Portland-based WebTrends is a pioneer and industry leader in the field of Web analytics (the collection and study of insanely detailed data relating to user behavior on a given Web site). The company had been owned for several years by IT behemoth NetIQ, but was preparing to be spun off from its parent and hired Pinch to help in a re-branding effort in anticipation of its return to independence.
During its years as a NetIQ business unit, WebTrends had – fairly or not – lost some of its reputation for innovation and flexibility, as the Web matured and smaller, nimbler and less expensive tools appeared in the market. It had dedicated itself to reasserting its primacy in the enterprise-level (big commerce sites) analytics market with a major version upgrade – version 7 – of its software. The rebrand was to accompany the launch. Oh, and the launch was coming up…er, rather soon.
Within two months, Pinch developed and deployed a new wordmark and visual language across WebTrends' print and Web collateral ranges, and handed off a new toolkit to the company's in-house design staff. Details follow.
Pinch developed perhaps a hundred marks and wordmarks over five intense rounds of revisions, ultimately producing a pattern element and a sleek wordmark.
Web analytics is complicated; WebTrends' brand promise was providing a simple, easily-parsed interface to the volumes of data produced by the surfing patterns of thousands of visitors to a given site, allowing the site's masters to tune the user experience to turn more users into customers. A WebTrends user might be a Web-savvy marketer, but probably not an engineer or statistician.
So where the company's previous wordmark had referenced technology more explicitly, we worked toward a solution that would reflect the attributes desired in the brand: smart, analytical, approachable, reliable, results-oriented, strong, clear, professional, connected, directed.
The circles in the pattern element are distributed along the 60° axis, locked together in a relationship reminiscent of honeycomb, suggesting community, cooperation, teamwork, industry. From this pattern, we could isolate individual dots to make a WT monogram; with the T creating upward and outward motion, similar to the forward-slope of the company's previous wordmark.
The dots in the T could be further isolated to make the figure 7, which was the version number of the product release.
The clean lines of the wordmark offset the abstraction of the pattern, featuring a capital W drawn to resemble a statistical trend line and humanist touches to soften its geometric roots: terminals are obliqued along the 60° axis to better harmonize with the pattern; counters are left open to suggest transparency of process, and to give the mark the character of a continuous line.
Pinch refined and expanded a color palette developed by WebTrends' UI team to better work in print. We felt that WebTrends should be free to use any and all of these colors without feeling bound to any one of them; the wordmark, instead of being assigned a color, was instead assigned two values, with the Trends component rendering at full strength (or reverse), and the Web component rendering at three-quarters of that value. That worked. But the flexible color palette? Not so much. Man, they really got to like that orange.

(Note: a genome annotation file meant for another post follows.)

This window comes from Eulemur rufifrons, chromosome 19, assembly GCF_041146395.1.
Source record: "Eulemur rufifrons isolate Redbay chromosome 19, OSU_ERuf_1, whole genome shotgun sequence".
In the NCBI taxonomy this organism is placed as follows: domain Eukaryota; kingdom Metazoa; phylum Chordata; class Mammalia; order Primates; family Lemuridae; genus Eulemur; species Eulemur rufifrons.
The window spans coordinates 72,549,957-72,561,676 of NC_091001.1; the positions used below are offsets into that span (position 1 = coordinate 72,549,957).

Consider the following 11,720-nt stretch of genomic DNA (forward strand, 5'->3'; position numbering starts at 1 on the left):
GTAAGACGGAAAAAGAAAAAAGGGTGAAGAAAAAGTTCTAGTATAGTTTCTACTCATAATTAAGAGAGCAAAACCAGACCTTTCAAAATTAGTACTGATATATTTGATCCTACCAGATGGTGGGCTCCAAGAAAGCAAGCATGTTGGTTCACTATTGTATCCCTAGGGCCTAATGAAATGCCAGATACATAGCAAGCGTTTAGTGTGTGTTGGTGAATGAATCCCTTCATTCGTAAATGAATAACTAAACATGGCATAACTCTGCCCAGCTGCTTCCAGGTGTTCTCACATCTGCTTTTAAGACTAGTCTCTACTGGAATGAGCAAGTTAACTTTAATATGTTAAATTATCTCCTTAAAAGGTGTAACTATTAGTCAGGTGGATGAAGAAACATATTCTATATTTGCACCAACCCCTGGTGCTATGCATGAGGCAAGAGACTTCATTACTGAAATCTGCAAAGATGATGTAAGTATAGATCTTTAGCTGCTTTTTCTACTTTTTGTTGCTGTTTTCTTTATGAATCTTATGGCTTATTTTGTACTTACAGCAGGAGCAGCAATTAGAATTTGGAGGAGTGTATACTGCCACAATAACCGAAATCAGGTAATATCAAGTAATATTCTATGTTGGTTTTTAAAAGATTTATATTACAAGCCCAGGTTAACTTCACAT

The first deployment of the new brand was in a senior-level product brochure, directed by WebTrends' brand manager, Doug Alexander. Here, we articulated the strategic voice of the brand, using fields of bold color to organize information, two bookish type families (Hoefler & Frere-Jones' Gotham and Frantisek Storm's Walbaum Text) to give the content an earthy, conversational feel, and Steve Bloch's portraits of the company's employees, portraying typical customers' desires.
The piece follows a simple, linear logic, and we pushed the client to write tight. This is often the hardest thing to do with technology/software clients, who trade in feature sets and like to ensure that each feature receives equal billing.
Pages from WebTrends' product overview brochure, showing how the product works in the Web retail workflow.
The nut of WebTrends' argument, showing how the product helps retailers acquire, convert and retain customers, cut into an seven-step cycle. Gatefold spread, here shown closed.
The seven-step cycle of acquisition, conversion and retention, in detail, according to WebTrends. Gatefold spread, here shown open.
Product boxes, showing the circle pattern with the figure 7 emphasized. The container component of the box was printed in orange only, while the different flavors of product (here, enterprise and small business) are handled by a two-color sleeve, die-cut to show the orange of the box below.
We have conflicting feelings about software boxes. As designers, we love good packaging and see it as a valuable extension of a brand. But -- particularly in relation to software -- once the box is unpacked, it's waste. Here, we wanted to use as few materials as possible, and shelf bling wasn't an issue, as the product would never be sold in a retail context.
On balance, perhaps we should have counseled against a package at all. Or pushed harder for a reusable carrier, like a binder.
The tactical voice of the brand relied more heavily on the neutral tones of the corporate palette, and on the sans-serif typeface Gotham, particularly beloved of WebTrends' brand manager, Doug Alexander. Where the overview brochure targets the CTO type, 10 Reports, shown here, is targeted to the middle managers who actually would be doing the work. The modular feel with the thick white rules harmonized with work being done by WebTrends in-house Web development folks.
A two-sided product sheet. The curve in the product sheet's header is a transitional element, bridging the changes being made to the product at that time by WebTrends' internal UI folks.